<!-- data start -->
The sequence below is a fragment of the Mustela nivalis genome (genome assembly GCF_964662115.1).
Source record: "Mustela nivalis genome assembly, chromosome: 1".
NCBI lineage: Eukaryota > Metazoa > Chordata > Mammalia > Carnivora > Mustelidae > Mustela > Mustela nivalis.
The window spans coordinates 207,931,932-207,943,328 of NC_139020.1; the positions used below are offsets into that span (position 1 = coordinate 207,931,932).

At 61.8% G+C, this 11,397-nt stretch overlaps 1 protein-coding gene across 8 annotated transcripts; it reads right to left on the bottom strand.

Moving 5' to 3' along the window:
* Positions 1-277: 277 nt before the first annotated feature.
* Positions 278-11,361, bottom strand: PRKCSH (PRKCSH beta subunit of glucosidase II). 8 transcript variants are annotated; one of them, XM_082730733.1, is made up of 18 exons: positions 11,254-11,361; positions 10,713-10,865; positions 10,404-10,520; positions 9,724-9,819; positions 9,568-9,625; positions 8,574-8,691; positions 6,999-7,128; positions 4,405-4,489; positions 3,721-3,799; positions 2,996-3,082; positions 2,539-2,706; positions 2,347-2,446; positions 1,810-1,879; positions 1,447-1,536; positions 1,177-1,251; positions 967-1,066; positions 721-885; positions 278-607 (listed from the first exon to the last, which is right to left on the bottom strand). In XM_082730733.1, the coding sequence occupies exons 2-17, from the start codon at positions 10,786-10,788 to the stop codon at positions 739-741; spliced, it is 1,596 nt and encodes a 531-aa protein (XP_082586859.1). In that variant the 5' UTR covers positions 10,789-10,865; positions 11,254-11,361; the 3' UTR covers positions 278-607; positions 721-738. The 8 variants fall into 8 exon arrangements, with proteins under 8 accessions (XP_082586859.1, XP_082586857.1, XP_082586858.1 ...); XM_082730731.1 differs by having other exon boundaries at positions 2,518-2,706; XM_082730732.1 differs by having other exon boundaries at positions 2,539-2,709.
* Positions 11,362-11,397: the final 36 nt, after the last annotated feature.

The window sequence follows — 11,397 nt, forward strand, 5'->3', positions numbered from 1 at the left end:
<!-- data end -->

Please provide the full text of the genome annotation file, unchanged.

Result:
The sequence below is a fragment of the Mustela nivalis genome (genome assembly GCF_964662115.1).
Source record: "Mustela nivalis genome assembly, chromosome: 1".
NCBI lineage: Eukaryota > Metazoa > Chordata > Mammalia > Carnivora > Mustelidae > Mustela > Mustela nivalis.
The window spans coordinates 207,931,932-207,943,328 of NC_139020.1; the positions used below are offsets into that span (position 1 = coordinate 207,931,932).

At 61.8% G+C, this 11,397-nt stretch overlaps 1 protein-coding gene across 8 annotated transcripts; it reads right to left on the bottom strand.

Moving 5' to 3' along the window:
* Positions 1-277: 277 nt before the first annotated feature.
* Positions 278-11,361, bottom strand: PRKCSH (PRKCSH beta subunit of glucosidase II). 8 transcript variants are annotated; one of them, XM_082730733.1, is made up of 18 exons: positions 11,254-11,361; positions 10,713-10,865; positions 10,404-10,520; positions 9,724-9,819; positions 9,568-9,625; positions 8,574-8,691; positions 6,999-7,128; positions 4,405-4,489; positions 3,721-3,799; positions 2,996-3,082; positions 2,539-2,706; positions 2,347-2,446; positions 1,810-1,879; positions 1,447-1,536; positions 1,177-1,251; positions 967-1,066; positions 721-885; positions 278-607 (listed from the first exon to the last, which is right to left on the bottom strand). In XM_082730733.1, the coding sequence occupies exons 2-17, from the start codon at positions 10,786-10,788 to the stop codon at positions 739-741; spliced, it is 1,596 nt and encodes a 531-aa protein (XP_082586859.1). In that variant the 5' UTR covers positions 10,789-10,865; positions 11,254-11,361; the 3' UTR covers positions 278-607; positions 721-738. The 8 variants fall into 8 exon arrangements, with proteins under 8 accessions (XP_082586859.1, XP_082586857.1, XP_082586858.1 ...); XM_082730731.1 differs by having other exon boundaries at positions 2,518-2,706; XM_082730732.1 differs by having other exon boundaries at positions 2,539-2,709.
* Positions 11,362-11,397: the final 36 nt, after the last annotated feature.

The window sequence follows — 11,397 nt, forward strand, 5'->3', positions numbered from 1 at the left end: